Data shows SCD is more prevalent in those who are transgender.
Research presented at the Alzheimer’s Association International Conference (AAIC) 2021 shows transgender adults are twice as likely to have early onset subjective cognitive decline (SCD) than those who are cisgender. They are also twice as likely to have SCD that affects their ability to engage in daily tasks such as social interactions and going to work. SCD is self-reported problems with memory and is one of the first clinical signs of Alzheimer’s disease and dementia (ADRD).
“Trans populations are disproportionately impacted by health disparities and also risk factors for dementia. Putting these pieces together, I wasn’t surprised by their greater risk of cognitive decline,” said study investigator Ethan Cicero, PhD, RN, with Emory University Nell Hodgson Woodruff School of Nursing in Atlanta, Georgia.
A study reviewing medical outcomes in the ten-year span between 2005 and 2015 previously found transgender individuals who had received a diagnosis of gender incongruence were “six times more likely to have a mood or anxiety disorder than the general population; three times as likely to be prescribed antidepressants and antianxiety medications; more than six times as likely to attempt suicide resulting in hospitalization.” Another showed, “Prevalence of depression was higher for transgender and gender nonbinary adults (individuals who identify outside the male/female binary) (37%) compared to cisgender adults (19.2%).”
The AAIC 2021 presentation shared the results of a sample that included 386,529 adults of whom 1302 identified as transgender and 385,227 as cisgender. “Roughly 17% of transgender adults reported SCD, which is significantly higher than the 10.6% rate for cisgender adults (P < .001),” the findings show. Gender-affirming surgery can ease some of the mental health concerns experienced by this population, but this is not always an easily accessible option.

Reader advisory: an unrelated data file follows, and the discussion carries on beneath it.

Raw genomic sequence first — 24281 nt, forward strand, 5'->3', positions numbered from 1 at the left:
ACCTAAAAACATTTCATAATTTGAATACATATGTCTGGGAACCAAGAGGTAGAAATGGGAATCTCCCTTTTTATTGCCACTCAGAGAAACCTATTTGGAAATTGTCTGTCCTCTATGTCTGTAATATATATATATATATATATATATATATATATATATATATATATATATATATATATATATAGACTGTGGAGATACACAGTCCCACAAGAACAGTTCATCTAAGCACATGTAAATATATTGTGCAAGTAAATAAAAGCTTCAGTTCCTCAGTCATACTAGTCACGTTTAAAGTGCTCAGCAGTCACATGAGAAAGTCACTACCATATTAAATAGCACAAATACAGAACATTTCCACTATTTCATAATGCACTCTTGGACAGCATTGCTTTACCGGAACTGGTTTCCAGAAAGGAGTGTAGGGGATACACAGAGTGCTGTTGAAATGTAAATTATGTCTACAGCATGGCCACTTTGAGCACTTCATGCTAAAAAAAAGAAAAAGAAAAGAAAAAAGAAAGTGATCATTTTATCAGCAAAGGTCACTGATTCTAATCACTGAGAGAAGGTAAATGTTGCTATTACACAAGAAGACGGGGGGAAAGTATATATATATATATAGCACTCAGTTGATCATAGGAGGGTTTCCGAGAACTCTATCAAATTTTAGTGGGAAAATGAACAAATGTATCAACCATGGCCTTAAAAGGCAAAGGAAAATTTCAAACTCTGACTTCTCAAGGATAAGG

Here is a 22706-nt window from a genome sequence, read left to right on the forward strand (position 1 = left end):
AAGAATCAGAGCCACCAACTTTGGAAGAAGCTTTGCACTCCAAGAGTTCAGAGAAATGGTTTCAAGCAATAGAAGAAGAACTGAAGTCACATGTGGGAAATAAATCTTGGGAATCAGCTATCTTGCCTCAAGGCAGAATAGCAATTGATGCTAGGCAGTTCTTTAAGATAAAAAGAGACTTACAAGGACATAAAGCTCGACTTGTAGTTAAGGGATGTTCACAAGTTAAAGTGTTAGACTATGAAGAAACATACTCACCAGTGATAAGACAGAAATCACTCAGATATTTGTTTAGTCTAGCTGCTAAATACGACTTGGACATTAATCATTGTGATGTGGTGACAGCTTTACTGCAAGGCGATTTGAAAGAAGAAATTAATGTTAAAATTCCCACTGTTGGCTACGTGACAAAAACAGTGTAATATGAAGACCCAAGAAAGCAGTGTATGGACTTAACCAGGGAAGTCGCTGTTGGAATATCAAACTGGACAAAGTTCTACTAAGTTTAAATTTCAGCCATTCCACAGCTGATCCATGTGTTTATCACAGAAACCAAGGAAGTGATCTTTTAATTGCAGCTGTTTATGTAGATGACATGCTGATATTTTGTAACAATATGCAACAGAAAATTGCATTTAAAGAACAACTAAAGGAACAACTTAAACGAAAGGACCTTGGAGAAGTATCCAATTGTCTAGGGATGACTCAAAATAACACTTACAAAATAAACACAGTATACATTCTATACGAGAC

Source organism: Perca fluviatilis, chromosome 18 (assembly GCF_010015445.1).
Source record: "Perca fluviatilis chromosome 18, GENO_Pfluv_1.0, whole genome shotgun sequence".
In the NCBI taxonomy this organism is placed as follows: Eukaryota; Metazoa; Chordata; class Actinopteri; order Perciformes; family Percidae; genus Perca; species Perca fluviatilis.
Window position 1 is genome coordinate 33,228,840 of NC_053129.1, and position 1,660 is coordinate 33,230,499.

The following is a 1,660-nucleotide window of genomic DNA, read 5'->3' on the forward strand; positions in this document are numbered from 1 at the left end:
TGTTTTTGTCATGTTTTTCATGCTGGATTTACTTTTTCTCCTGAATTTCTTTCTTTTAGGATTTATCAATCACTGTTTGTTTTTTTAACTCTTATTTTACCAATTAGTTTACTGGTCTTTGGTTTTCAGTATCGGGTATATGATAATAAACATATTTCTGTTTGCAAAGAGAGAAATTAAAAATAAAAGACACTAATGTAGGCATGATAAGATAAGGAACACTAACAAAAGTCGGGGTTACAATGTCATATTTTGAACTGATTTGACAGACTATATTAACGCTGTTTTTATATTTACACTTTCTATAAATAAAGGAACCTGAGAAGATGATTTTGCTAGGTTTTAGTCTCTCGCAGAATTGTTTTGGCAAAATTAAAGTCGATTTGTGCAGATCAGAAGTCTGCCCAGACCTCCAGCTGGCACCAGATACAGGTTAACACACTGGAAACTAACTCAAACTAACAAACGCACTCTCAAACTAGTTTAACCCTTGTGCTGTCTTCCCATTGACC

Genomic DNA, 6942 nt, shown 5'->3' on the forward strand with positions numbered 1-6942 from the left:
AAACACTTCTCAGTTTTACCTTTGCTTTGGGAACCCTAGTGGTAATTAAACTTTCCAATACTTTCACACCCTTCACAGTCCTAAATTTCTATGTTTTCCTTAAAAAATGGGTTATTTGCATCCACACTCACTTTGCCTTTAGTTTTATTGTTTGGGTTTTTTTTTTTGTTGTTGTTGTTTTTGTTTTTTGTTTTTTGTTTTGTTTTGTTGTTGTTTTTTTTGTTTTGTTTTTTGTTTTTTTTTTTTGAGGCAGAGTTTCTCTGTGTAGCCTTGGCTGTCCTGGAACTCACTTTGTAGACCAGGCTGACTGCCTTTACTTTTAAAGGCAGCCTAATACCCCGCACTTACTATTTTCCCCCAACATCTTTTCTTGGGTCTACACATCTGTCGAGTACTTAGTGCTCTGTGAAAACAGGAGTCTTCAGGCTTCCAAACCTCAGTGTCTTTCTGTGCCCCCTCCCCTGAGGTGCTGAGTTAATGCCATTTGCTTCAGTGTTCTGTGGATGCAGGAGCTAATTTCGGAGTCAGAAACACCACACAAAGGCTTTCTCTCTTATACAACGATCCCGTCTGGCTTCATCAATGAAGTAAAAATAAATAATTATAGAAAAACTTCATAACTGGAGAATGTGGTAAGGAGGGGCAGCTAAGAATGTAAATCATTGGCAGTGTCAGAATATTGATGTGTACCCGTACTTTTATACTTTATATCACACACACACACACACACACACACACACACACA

SCD has a high correlation with both depression anxiety, in general, with data revealing these “constructs may potentially be useful to identify high-risk populations for preventive interventions and trials.” A previous study, conducted in 2018, also compared depression with cognitive impairment and decline. This study showed, “Depression and functional impairment should be considered when screening LGBT older adults for cognitive impairment and dementia. Future research on the cognitive impairment and dementia risk in LGBT older adults is needed.”
Anxiety and depression are more prevalent in transgender individuals than their cisgender peers. Subjective cognitive decline can correlate with underlying mental health disorders, which leads these individuals to be more susceptible to dementia and other issues related to cognitive decline. Thus, the factors are interrelated and, when taken together, leave the population at high risk.
Moreover, the results of these studies are representative of a public health issue that needs to be addressed, and more resources and support for transgender mental health is needed. Intervening and managing mental health symptoms may slow cognitive decline and lead to a higher quality of life later on.